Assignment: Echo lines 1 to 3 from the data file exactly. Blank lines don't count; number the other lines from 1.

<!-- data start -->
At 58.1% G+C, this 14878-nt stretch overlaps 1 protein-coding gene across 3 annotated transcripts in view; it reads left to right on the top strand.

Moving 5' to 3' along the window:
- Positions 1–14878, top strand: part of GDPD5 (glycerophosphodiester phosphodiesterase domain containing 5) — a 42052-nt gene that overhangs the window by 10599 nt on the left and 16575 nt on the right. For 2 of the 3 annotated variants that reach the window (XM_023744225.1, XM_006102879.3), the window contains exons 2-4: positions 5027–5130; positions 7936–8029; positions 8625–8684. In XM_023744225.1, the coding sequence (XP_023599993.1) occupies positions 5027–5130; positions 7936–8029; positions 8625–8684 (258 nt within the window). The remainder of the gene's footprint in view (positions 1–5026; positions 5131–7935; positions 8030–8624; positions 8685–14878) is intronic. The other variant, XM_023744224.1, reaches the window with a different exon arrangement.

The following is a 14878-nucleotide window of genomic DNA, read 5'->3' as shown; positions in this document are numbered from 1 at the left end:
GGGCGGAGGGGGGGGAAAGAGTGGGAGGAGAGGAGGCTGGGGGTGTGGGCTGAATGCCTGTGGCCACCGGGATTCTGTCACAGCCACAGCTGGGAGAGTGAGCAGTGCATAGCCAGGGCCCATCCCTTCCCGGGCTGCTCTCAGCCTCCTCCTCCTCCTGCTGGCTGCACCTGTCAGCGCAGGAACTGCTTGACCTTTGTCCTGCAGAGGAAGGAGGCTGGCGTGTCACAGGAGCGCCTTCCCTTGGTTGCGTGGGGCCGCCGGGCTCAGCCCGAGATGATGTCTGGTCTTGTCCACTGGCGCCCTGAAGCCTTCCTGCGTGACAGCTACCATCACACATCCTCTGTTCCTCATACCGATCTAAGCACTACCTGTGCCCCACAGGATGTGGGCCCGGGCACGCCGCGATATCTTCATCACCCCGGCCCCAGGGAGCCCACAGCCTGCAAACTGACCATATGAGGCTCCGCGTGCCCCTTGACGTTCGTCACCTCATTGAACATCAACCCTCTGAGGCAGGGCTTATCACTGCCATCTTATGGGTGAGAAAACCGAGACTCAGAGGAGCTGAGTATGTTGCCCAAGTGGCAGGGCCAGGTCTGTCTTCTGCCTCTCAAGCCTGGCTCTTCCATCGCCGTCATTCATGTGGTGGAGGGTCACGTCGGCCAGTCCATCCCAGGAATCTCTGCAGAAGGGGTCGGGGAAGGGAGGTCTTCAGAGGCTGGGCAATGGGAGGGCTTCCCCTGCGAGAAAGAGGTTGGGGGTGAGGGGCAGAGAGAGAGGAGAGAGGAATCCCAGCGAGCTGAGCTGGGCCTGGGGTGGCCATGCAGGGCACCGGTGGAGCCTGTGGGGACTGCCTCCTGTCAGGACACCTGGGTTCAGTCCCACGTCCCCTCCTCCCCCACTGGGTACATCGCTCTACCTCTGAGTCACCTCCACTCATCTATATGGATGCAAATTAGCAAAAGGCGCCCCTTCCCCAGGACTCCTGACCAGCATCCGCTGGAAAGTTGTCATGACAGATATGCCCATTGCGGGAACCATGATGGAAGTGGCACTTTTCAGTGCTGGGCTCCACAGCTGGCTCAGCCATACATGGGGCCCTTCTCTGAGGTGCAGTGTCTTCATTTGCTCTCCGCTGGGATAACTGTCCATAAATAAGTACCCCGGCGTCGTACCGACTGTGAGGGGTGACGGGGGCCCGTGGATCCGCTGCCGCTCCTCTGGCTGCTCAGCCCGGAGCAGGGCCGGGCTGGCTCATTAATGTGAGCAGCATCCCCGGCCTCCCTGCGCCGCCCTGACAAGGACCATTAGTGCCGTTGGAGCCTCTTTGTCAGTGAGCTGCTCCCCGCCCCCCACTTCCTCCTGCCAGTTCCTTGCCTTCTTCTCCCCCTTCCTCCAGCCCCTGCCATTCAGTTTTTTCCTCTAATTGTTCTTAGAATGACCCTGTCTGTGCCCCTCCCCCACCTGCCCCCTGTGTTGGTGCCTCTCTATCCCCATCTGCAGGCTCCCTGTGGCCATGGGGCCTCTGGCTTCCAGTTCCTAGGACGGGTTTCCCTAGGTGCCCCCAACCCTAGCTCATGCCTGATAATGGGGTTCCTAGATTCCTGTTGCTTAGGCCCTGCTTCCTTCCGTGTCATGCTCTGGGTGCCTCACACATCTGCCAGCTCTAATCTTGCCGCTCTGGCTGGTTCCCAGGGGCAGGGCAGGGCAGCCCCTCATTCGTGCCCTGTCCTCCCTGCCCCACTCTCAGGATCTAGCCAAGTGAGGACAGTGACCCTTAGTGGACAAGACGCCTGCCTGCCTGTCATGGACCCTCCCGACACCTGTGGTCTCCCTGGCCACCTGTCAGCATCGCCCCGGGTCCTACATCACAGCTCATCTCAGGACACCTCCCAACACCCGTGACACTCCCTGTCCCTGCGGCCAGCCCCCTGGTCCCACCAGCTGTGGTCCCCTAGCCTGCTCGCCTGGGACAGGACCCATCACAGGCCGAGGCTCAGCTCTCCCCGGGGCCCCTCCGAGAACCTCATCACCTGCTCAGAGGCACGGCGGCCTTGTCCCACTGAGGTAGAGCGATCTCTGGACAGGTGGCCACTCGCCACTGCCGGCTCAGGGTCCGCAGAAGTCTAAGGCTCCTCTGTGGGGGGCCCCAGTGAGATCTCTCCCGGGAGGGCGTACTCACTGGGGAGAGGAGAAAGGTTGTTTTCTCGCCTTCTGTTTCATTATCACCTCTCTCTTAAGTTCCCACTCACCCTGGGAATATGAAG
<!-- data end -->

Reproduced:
At 58.1% G+C, this 14878-nt stretch overlaps 1 protein-coding gene across 3 annotated transcripts in view; it reads left to right on the top strand.

Moving 5' to 3' along the window:
- Positions 1–14878, top strand: part of GDPD5 (glycerophosphodiester phosphodiesterase domain containing 5) — a 42052-nt gene that overhangs the window by 10599 nt on the left and 16575 nt on the right. For 2 of the 3 annotated variants that reach the window (XM_023744225.1, XM_006102879.3), the window contains exons 2-4: positions 5027–5130; positions 7936–8029; positions 8625–8684. In XM_023744225.1, the coding sequence (XP_023599993.1) occupies positions 5027–5130; positions 7936–8029; positions 8625–8684 (258 nt within the window). The remainder of the gene's footprint in view (positions 1–5026; positions 5131–7935; positions 8030–8624; positions 8685–14878) is intronic. The other variant, XM_023744224.1, reaches the window with a different exon arrangement.